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The European Space Agency combines real-world and virtual components with AR.Drone to improve its software for space flight and docking with the International Space Station.
I’m not sure how many hours I wasted in my youth playing Lunar Lander, or how many times I screamed at the computer that it was cheating. It probably wasn’t, but trying to land a spacecraft on a jagged planetary surface using only a tiny fuel reserve isn’t easy.
Thankfully, I can now claim that I wasn’t wasting time. Instead, I was developing a unique skill set that could one day make robots in space more efficient.
Like many U.S. agencies, the European Space Agency is experimenting with gamification, with an eye toward making processes and devices more efficient or to solve complicated problems with crowdsourcing. In this case, ESA is attempting to improve the way flying robots are controlled in space.
To get a real sense of how robotic flight works, the researchers needed both a virtual and a real-world component. The virtual component is used to test out the controls, but the real world robot was needed to show how real, physical flight controls would actually perform.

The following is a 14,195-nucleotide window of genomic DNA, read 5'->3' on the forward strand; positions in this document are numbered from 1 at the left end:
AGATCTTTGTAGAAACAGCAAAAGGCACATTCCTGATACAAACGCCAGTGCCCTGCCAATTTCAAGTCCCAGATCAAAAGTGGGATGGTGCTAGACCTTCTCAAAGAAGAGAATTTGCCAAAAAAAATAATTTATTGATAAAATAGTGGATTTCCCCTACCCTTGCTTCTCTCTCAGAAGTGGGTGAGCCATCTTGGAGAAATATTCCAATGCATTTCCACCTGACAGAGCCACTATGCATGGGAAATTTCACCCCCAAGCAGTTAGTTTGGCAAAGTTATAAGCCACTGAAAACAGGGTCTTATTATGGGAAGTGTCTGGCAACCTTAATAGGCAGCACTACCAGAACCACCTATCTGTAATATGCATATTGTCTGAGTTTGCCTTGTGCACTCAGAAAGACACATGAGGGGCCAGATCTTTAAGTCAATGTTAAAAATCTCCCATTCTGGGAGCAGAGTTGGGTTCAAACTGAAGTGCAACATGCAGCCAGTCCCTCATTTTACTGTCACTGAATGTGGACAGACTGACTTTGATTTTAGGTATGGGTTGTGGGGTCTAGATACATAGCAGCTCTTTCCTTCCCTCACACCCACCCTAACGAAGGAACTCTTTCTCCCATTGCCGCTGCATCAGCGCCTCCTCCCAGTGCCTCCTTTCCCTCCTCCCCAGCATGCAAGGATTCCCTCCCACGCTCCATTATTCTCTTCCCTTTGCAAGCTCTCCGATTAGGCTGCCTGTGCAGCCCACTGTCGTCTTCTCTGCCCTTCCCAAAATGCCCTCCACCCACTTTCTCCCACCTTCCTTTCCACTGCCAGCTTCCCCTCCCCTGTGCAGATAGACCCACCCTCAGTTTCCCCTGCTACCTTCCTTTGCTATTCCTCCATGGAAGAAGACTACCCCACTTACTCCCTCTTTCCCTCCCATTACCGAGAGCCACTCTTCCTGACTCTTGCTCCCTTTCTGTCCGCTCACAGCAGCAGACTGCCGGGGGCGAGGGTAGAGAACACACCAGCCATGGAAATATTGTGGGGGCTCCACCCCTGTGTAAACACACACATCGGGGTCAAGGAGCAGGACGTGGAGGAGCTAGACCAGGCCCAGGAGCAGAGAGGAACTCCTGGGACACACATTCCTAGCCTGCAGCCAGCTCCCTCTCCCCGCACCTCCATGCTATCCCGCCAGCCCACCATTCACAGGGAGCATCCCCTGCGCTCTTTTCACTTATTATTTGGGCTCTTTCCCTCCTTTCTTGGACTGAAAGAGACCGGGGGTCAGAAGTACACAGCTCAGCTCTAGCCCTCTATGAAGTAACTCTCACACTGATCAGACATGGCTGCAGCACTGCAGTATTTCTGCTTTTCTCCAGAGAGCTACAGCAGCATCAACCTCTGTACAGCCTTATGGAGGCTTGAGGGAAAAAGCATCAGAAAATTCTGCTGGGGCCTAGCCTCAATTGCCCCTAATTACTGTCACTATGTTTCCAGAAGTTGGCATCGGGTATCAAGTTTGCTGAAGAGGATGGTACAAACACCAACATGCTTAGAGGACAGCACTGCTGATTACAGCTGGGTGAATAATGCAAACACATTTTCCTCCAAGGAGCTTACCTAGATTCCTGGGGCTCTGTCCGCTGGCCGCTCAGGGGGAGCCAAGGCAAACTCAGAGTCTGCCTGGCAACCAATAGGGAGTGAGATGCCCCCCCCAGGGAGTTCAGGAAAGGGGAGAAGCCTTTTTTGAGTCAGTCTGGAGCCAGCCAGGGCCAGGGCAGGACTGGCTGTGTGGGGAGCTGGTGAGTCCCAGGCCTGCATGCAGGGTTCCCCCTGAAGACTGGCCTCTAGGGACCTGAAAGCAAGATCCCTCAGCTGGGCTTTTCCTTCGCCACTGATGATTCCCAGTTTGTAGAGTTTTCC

Thankfully, they found the AR.Drone, which has sold about half a million units around the world. There is even a large community of flyers who make apps for the device and videos of their flights. Equipped with two cameras, the midget drone flies around on four rotors and can be steered by any iOS device.
ESA created an app that lets users print out strips of paper that can be used as targets for the AR.Drone. Whatever a user attaches the strip to becomes the International Space Station in the game. So a chair or the side of a house work just fine as space station stand-ins. Then, using an iOS device, users attempt to dock the drone with the space station. The app feeds the user positional data, and the screen displays the docking port on the ISS.
So players are juggling both the physical robot in the real world and the virtual landing instructions within the game. If players can keep the two in sync, they will successfully dock the craft.
ESA then collects the scores of the players and their positional data. All that information will be used to help refine the software used by actual engineers trying to dock spacecraft with the ISS. The more people who play the game, the better that subset of data will be in helping to improve robotic operations.
ESA may release other versions of its docking-type games, including one where the Rosetta probe attempts to land on the 67P/Churyumov-Gerasimenko comet, an event scheduled to happen early next year.
And unlike the Lunar Lander game, I’m pretty sure this new app won’t cheat me out of my victory!